The National Psoriasis Foundation awarded a total of $1.7 million in research grants and fellowships to 26 scientists for research of psoriasis and psoriatic arthritis, according to a press release.

NPF awarded three scientists each a two-year, $200,000 Translational Grant to translate their laboratory findings into improved treatments and methods for managing psoriatic disease.

Kevin Cooper, MD, of Case Western Reserve University in Cleveland, Ohio, received the Dr. Alan Menter Translational Grant and will study whether systemic psoriasis treatments can reduce the risk for cardiovascular disease.

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Lorena Riol Blanco, PhD, of Harvard Medical School in Boston, Massachusetts, will use her grant funds to study how pain fibers drive the production of interleukin-23 (IL-23) to find new therapies for psoriasis inflammation.

Michael Rosenblum, MD, PhD, of the University of California San Francisco, will study the role of a special class of regulatory T-cells involved in suppressing inflammation in people with psoriasis, specifically to discover why these cells function abnormally in psoriasis to develop treatments to repair them and treat psoriasis.

NPF also awarded 10 researchers a one-year, $75,000 Discovery Grant for early-stage psoriatic disease research to help advance basic understanding of psoriasis and psoriatic arthritis.

Rachael Clark, MD, PhD, of Brigham & Women’s Hospital also in Boston, will study T-cells that remain in healed psoriasis lesions and compare them to T-cells in the same patient’s skin before treatment. Clark hopes to determine if these T-cells are the root cause of psoriasis.

Dan Illkovitch, MD, PhD, of the University of Pittsburgh Medical Center in Pennsylvania received the Ostrow Graff Family Discovery Grant to study an immune cell called myeloid‐derived suppressor cells and examine the role these cells play in psoriasis, and if they are affected by psoriasis treatment.

Jaehwan Kim, MD, PhD, of Rockefeller University in New York City will develop a blood test that can predict a person’s treatment response to a biologic drug for psoriasis.

Averil Ma, MD, of the University of California San Francisco, will examine how the A20 gene functions in psoriasis could lead to treatments that are better tailored for people with variations of A20.

Pranab Mukherjee, PhD, of Case Western Reserve University, received the Lozick Discovery Research Grant and will study the role of the skin microbiome and mycobiome, or microorganisms and fungi on the skin, and how it relates to psoriasis.

Haley Naik, MD, of the National Cancer Institute in Bethesda, Maryland, will study the role of neutrophils and their relation to psoriasis severity and related health risks.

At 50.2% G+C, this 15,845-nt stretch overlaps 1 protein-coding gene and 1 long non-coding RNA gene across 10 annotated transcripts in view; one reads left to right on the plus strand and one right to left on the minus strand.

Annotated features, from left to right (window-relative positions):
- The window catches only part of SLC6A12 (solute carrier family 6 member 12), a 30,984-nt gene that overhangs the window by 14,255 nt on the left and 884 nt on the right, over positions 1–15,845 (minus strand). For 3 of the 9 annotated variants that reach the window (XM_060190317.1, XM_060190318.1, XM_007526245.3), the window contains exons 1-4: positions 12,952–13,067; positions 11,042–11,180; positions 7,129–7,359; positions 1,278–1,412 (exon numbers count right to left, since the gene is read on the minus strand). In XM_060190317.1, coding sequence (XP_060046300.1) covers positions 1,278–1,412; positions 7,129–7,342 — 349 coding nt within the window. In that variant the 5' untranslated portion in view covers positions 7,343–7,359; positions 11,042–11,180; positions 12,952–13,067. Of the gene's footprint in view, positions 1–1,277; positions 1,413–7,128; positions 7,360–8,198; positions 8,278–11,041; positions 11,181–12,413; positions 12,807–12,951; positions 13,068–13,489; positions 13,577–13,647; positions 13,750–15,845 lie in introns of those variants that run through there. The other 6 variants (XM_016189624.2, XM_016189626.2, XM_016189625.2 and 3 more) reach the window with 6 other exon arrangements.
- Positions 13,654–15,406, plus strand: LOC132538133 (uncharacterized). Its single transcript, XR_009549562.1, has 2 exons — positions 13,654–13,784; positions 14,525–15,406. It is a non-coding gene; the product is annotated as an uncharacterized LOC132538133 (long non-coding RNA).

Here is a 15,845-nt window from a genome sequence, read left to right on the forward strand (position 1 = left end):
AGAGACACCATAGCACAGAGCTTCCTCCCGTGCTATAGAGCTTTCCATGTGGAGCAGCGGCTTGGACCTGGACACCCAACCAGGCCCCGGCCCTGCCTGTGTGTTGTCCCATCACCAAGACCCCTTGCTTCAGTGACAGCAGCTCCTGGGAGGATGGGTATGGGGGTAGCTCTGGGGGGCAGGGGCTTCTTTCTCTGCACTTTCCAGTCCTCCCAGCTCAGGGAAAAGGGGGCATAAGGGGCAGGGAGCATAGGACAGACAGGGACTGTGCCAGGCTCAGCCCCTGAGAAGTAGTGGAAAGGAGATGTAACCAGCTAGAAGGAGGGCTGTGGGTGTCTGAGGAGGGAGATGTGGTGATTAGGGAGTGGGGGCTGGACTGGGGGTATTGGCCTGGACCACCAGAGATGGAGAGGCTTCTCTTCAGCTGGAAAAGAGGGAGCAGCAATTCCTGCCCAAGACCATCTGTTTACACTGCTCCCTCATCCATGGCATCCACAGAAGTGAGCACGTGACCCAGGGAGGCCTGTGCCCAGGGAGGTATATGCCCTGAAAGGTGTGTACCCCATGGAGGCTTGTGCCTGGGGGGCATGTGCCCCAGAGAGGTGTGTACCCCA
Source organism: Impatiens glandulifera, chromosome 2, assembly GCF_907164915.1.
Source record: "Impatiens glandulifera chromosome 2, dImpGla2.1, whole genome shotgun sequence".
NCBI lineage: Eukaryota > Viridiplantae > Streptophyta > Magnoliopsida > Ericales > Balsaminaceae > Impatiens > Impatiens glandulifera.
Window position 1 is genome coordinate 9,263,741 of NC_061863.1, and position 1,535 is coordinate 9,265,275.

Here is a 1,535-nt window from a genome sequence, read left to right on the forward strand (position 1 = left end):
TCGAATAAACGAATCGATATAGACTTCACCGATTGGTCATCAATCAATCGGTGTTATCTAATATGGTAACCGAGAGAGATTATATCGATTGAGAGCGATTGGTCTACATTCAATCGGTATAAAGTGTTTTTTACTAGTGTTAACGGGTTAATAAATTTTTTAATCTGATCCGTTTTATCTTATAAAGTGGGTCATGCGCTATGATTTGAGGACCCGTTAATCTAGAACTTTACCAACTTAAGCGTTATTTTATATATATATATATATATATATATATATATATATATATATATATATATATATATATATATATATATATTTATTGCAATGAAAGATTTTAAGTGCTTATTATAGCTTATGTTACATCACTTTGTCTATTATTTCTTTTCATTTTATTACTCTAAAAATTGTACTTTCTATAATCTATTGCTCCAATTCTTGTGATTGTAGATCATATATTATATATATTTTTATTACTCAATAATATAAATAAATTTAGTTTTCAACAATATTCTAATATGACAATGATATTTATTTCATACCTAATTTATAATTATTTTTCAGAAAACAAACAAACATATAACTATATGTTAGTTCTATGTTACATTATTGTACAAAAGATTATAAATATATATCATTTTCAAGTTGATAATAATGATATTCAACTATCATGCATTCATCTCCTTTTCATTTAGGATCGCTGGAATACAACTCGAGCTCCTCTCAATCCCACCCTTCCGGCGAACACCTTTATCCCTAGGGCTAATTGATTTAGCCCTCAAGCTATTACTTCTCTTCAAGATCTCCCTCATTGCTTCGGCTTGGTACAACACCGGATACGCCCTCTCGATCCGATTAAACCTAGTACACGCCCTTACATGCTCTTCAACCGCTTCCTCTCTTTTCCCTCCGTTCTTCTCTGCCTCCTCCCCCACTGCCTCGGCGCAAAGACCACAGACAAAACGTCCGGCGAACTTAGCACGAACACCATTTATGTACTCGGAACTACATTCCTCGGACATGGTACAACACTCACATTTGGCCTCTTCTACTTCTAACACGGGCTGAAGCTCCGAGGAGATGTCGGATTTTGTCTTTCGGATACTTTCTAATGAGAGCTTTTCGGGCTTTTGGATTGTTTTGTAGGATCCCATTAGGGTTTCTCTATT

Brian Poligone, MD, PhD, of the University of Rochester School of Medicine in New York, received the Galderma Discovery Grant to study NF-kappa B, a protein that binds to DNA and regulates inflammation in the body. Poligone will investigate the role of the protein in triggering psoriasis, and ways to control its activity.

Eva Reali, PhD, of the Istituto Ortopedico Galeazzi in Milan,Italy, received the A. Marilyn Sime Discovery Grant to focus on research to define distinctive characteristics of pro-inflammatory T-cells cells to identify a biomarker for the development of psoriatic arthritis.

Jubin Ryu, MD, PhD, of the University of California San Francisco, plans to use the grant to develop a skin patch to allow for easier routes of administration for biologic drugs.

Eric Sundberg, PhD, of the University of Maryland School of Medicine in Baltimore, will use the grant to create novel molecules that suppress interleukin-36, which drives inflammation.

The National Psoriasis Foundation also awarded 13 grants to fellows for the study of psoriasis. Each fellow received a one-year grant of up to $50,000 to conduct research on psoriasis, according to a press release.

Two of the named grants went to Dena Elkeeb, MD, and Aleksandra Florek, MD. They each received 2014 National Psoriasis Foundation Medical Dermatology Fellowships.

Elkeeb plans to develop a pediatric study group within the Utah Psoriasis Initiative to assess the impact of systemic corticosteroids on physical characteristics of psoriasis. Florek will study the epidemiology of psoriatic disease and related health risks, or comorbidities, and investigate issues related to treatment of psoriasis.

Emily Osier, MD, of Rady Children’s Hospital and the University of California San Diego, received the National Psoriasis Foundation Dr. Mark G. Lebwohl Medical Dermatology Fellowship. Osier will use the one-year, $50,000 grant to develop screening guidelines for comorbidities, or associated health risks, in children with psoriasis.

The remaining 10 grants were awarded through the National Psoriasis Foundation Amgen Medical Dermatology Fellowships.